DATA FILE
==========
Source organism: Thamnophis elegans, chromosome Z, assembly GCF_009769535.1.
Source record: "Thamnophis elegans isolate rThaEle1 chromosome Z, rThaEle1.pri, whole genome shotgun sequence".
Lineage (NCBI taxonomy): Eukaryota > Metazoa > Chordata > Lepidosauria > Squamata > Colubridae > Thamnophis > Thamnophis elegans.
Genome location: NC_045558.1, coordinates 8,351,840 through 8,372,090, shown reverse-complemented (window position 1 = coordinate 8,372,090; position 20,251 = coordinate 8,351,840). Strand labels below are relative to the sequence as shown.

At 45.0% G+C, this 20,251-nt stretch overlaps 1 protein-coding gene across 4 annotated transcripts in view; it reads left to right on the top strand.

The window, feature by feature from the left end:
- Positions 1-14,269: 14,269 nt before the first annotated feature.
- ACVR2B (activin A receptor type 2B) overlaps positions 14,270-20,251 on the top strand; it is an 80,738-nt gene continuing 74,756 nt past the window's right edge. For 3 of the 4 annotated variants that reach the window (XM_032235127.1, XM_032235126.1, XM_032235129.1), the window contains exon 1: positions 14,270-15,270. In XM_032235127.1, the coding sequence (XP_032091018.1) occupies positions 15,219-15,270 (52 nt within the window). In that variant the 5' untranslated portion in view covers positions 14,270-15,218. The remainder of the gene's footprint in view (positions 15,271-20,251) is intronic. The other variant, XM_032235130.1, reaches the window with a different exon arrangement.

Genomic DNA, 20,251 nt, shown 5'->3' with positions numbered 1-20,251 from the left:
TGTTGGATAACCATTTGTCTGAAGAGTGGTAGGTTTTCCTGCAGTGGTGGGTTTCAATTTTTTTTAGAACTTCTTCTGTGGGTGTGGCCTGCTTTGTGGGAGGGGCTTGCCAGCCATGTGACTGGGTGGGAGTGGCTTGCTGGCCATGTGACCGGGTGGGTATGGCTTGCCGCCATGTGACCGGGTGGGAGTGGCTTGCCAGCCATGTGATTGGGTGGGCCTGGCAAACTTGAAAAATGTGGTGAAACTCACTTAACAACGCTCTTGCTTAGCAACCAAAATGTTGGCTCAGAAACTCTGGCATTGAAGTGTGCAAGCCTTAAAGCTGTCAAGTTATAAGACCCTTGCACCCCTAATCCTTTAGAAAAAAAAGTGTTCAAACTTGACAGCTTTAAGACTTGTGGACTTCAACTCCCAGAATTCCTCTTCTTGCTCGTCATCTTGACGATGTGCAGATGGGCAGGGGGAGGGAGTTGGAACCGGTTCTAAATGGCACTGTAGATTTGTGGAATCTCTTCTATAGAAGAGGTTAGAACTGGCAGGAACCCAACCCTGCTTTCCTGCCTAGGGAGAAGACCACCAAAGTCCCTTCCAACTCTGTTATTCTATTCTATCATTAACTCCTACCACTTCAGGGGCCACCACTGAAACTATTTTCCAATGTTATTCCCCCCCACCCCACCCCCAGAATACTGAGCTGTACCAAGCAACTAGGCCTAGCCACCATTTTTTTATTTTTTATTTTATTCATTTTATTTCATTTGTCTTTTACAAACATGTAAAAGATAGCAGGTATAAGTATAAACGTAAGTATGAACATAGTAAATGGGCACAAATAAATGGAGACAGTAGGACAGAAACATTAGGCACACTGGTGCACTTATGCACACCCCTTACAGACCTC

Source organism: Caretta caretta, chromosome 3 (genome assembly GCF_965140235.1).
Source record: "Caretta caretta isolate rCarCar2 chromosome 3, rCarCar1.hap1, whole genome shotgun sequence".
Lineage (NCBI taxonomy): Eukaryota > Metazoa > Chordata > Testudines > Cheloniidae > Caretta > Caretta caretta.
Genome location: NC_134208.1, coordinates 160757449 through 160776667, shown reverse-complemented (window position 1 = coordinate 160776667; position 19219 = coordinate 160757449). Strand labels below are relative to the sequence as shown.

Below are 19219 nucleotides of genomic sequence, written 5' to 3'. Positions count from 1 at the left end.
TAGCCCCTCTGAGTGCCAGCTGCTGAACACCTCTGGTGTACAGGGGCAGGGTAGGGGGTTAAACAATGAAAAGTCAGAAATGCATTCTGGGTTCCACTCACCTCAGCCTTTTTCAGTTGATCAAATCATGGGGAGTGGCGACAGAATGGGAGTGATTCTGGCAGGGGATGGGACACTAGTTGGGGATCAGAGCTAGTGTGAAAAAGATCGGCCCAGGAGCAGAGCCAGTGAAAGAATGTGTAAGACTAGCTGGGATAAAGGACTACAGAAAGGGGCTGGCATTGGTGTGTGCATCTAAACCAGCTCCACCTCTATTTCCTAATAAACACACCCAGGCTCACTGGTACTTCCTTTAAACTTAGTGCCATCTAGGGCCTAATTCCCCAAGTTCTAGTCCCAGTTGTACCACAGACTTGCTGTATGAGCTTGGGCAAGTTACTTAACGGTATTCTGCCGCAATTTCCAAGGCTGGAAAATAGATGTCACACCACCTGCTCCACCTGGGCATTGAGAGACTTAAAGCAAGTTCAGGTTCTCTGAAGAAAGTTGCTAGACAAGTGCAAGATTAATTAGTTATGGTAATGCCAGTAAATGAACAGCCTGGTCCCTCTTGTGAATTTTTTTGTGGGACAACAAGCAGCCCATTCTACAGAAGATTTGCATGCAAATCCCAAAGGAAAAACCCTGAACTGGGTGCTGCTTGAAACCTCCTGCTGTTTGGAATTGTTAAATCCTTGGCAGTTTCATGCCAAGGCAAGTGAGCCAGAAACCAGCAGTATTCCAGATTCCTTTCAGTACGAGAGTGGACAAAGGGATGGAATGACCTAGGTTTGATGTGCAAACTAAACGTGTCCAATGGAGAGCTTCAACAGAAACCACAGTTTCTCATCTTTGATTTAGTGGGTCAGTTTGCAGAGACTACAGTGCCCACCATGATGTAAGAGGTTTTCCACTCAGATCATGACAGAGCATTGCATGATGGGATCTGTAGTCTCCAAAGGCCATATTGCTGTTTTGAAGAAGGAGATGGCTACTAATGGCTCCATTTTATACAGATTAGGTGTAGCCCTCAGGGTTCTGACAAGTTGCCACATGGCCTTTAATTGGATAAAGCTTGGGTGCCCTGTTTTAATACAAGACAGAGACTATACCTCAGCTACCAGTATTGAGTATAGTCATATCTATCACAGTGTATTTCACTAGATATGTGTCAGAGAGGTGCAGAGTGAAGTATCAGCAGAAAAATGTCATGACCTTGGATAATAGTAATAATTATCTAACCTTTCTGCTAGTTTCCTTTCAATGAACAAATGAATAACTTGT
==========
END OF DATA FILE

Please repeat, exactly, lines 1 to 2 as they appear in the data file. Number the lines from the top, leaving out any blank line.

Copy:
Source organism: Thamnophis elegans, chromosome Z, assembly GCF_009769535.1.
Source record: "Thamnophis elegans isolate rThaEle1 chromosome Z, rThaEle1.pri, whole genome shotgun sequence".